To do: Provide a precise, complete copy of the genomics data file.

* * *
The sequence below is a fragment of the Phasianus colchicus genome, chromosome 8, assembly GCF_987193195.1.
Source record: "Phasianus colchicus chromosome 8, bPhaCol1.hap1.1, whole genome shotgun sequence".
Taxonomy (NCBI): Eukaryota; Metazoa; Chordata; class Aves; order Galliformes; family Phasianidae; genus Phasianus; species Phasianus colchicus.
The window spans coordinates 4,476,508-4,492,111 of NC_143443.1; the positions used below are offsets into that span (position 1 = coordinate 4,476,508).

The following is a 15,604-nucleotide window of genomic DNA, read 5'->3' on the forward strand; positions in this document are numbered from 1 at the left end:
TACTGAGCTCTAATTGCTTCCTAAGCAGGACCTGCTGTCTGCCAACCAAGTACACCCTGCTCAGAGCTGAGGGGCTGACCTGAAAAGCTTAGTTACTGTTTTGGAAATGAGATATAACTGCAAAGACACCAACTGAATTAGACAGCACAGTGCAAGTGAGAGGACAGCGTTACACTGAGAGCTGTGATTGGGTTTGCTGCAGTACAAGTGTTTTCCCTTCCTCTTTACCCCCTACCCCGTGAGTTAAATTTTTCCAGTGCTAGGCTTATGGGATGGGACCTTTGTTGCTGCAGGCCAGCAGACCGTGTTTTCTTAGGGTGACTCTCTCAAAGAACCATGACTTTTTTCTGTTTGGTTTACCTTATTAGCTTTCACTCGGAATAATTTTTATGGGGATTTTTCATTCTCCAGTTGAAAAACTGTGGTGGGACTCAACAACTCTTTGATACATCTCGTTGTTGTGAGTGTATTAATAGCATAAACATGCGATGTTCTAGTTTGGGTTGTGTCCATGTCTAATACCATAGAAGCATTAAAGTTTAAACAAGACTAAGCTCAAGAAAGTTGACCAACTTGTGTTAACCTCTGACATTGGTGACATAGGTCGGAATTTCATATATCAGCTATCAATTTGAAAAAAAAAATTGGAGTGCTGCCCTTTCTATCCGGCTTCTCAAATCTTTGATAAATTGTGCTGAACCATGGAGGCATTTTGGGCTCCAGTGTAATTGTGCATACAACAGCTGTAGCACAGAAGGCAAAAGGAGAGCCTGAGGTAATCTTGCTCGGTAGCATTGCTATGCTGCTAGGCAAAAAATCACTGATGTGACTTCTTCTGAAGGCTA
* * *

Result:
The sequence below is a fragment of the Phasianus colchicus genome, chromosome 8, assembly GCF_987193195.1.
Source record: "Phasianus colchicus chromosome 8, bPhaCol1.hap1.1, whole genome shotgun sequence".
Taxonomy (NCBI): Eukaryota; Metazoa; Chordata; class Aves; order Galliformes; family Phasianidae; genus Phasianus; species Phasianus colchicus.
The window spans coordinates 4,476,508-4,492,111 of NC_143443.1; the positions used below are offsets into that span (position 1 = coordinate 4,476,508).

The following is a 15,604-nucleotide window of genomic DNA, read 5'->3' on the forward strand; positions in this document are numbered from 1 at the left end:
TACTGAGCTCTAATTGCTTCCTAAGCAGGACCTGCTGTCTGCCAACCAAGTACACCCTGCTCAGAGCTGAGGGGCTGACCTGAAAAGCTTAGTTACTGTTTTGGAAATGAGATATAACTGCAAAGACACCAACTGAATTAGACAGCACAGTGCAAGTGAGAGGACAGCGTTACACTGAGAGCTGTGATTGGGTTTGCTGCAGTACAAGTGTTTTCCCTTCCTCTTTACCCCCTACCCCGTGAGTTAAATTTTTCCAGTGCTAGGCTTATGGGATGGGACCTTTGTTGCTGCAGGCCAGCAGACCGTGTTTTCTTAGGGTGACTCTCTCAAAGAACCATGACTTTTTTCTGTTTGGTTTACCTTATTAGCTTTCACTCGGAATAATTTTTATGGGGATTTTTCATTCTCCAGTTGAAAAACTGTGGTGGGACTCAACAACTCTTTGATACATCTCGTTGTTGTGAGTGTATTAATAGCATAAACATGCGATGTTCTAGTTTGGGTTGTGTCCATGTCTAATACCATAGAAGCATTAAAGTTTAAACAAGACTAAGCTCAAGAAAGTTGACCAACTTGTGTTAACCTCTGACATTGGTGACATAGGTCGGAATTTCATATATCAGCTATCAATTTGAAAAAAAAAATTGGAGTGCTGCCCTTTCTATCCGGCTTCTCAAATCTTTGATAAATTGTGCTGAACCATGGAGGCATTTTGGGCTCCAGTGTAATTGTGCATACAACAGCTGTAGCACAGAAGGCAAAAGGAGAGCCTGAGGTAATCTTGCTCGGTAGCATTGCTATGCTGCTAGGCAAAAAATCACTGATGTGACTTCTTCTGAAGGCTA